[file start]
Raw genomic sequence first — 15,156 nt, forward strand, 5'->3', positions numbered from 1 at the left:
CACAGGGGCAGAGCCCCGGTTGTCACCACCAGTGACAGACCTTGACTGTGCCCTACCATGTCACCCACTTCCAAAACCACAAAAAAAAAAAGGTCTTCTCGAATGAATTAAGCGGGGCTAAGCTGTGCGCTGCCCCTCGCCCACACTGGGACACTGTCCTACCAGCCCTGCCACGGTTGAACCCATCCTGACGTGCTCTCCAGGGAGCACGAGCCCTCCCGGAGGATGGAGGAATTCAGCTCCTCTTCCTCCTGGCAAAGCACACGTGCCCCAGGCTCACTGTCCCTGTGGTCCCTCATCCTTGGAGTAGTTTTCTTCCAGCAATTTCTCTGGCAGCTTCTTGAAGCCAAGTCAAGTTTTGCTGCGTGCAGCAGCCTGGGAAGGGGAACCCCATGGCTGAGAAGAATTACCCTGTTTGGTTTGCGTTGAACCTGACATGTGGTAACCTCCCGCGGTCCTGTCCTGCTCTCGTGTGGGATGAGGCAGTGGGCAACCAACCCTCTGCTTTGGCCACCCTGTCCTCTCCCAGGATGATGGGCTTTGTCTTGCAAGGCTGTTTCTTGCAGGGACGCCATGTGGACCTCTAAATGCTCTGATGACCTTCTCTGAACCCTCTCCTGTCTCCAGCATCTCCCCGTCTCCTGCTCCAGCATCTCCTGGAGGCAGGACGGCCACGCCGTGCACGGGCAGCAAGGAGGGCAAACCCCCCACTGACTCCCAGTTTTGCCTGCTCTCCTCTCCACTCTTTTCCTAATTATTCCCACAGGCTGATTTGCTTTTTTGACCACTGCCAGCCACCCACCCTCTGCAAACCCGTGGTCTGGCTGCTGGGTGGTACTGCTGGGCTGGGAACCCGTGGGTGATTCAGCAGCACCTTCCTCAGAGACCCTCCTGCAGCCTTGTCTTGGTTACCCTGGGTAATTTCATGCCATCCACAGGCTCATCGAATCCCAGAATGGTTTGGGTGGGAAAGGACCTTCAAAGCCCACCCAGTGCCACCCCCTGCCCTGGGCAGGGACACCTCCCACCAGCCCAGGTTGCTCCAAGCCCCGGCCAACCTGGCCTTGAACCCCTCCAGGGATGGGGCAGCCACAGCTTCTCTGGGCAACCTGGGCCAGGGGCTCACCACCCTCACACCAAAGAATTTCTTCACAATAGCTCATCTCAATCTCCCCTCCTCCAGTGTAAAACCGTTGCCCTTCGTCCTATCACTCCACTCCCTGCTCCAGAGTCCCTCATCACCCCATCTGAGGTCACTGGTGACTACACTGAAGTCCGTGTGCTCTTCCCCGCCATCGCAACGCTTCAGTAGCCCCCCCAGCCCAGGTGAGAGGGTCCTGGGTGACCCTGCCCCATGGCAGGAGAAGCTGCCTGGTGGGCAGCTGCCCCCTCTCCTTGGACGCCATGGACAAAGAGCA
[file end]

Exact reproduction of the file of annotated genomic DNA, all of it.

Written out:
Raw genomic sequence first — 15,156 nt, forward strand, 5'->3', positions numbered from 1 at the left:
CACAGGGGCAGAGCCCCGGTTGTCACCACCAGTGACAGACCTTGACTGTGCCCTACCATGTCACCCACTTCCAAAACCACAAAAAAAAAAAGGTCTTCTCGAATGAATTAAGCGGGGCTAAGCTGTGCGCTGCCCCTCGCCCACACTGGGACACTGTCCTACCAGCCCTGCCACGGTTGAACCCATCCTGACGTGCTCTCCAGGGAGCACGAGCCCTCCCGGAGGATGGAGGAATTCAGCTCCTCTTCCTCCTGGCAAAGCACACGTGCCCCAGGCTCACTGTCCCTGTGGTCCCTCATCCTTGGAGTAGTTTTCTTCCAGCAATTTCTCTGGCAGCTTCTTGAAGCCAAGTCAAGTTTTGCTGCGTGCAGCAGCCTGGGAAGGGGAACCCCATGGCTGAGAAGAATTACCCTGTTTGGTTTGCGTTGAACCTGACATGTGGTAACCTCCCGCGGTCCTGTCCTGCTCTCGTGTGGGATGAGGCAGTGGGCAACCAACCCTCTGCTTTGGCCACCCTGTCCTCTCCCAGGATGATGGGCTTTGTCTTGCAAGGCTGTTTCTTGCAGGGACGCCATGTGGACCTCTAAATGCTCTGATGACCTTCTCTGAACCCTCTCCTGTCTCCAGCATCTCCCCGTCTCCTGCTCCAGCATCTCCTGGAGGCAGGACGGCCACGCCGTGCACGGGCAGCAAGGAGGGCAAACCCCCCACTGACTCCCAGTTTTGCCTGCTCTCCTCTCCACTCTTTTCCTAATTATTCCCACAGGCTGATTTGCTTTTTTGACCACTGCCAGCCACCCACCCTCTGCAAACCCGTGGTCTGGCTGCTGGGTGGTACTGCTGGGCTGGGAACCCGTGGGTGATTCAGCAGCACCTTCCTCAGAGACCCTCCTGCAGCCTTGTCTTGGTTACCCTGGGTAATTTCATGCCATCCACAGGCTCATCGAATCCCAGAATGGTTTGGGTGGGAAAGGACCTTCAAAGCCCACCCAGTGCCACCCCCTGCCCTGGGCAGGGACACCTCCCACCAGCCCAGGTTGCTCCAAGCCCCGGCCAACCTGGCCTTGAACCCCTCCAGGGATGGGGCAGCCACAGCTTCTCTGGGCAACCTGGGCCAGGGGCTCACCACCCTCACACCAAAGAATTTCTTCACAATAGCTCATCTCAATCTCCCCTCCTCCAGTGTAAAACCGTTGCCCTTCGTCCTATCACTCCACTCCCTGCTCCAGAGTCCCTCATCACCCCATCTGAGGTCACTGGTGACTACACTGAAGTCCGTGTGCTCTTCCCCGCCATCGCAACGCTTCAGTAGCCCCCCCAGCCCAGGTGAGAGGGTCCTGGGTGACCCTGCCCCATGGCAGGAGAAGCTGCCTGGTGGGCAGCTGCCCCCTCTCCTTGGACGCCATGGACAAAGAGCA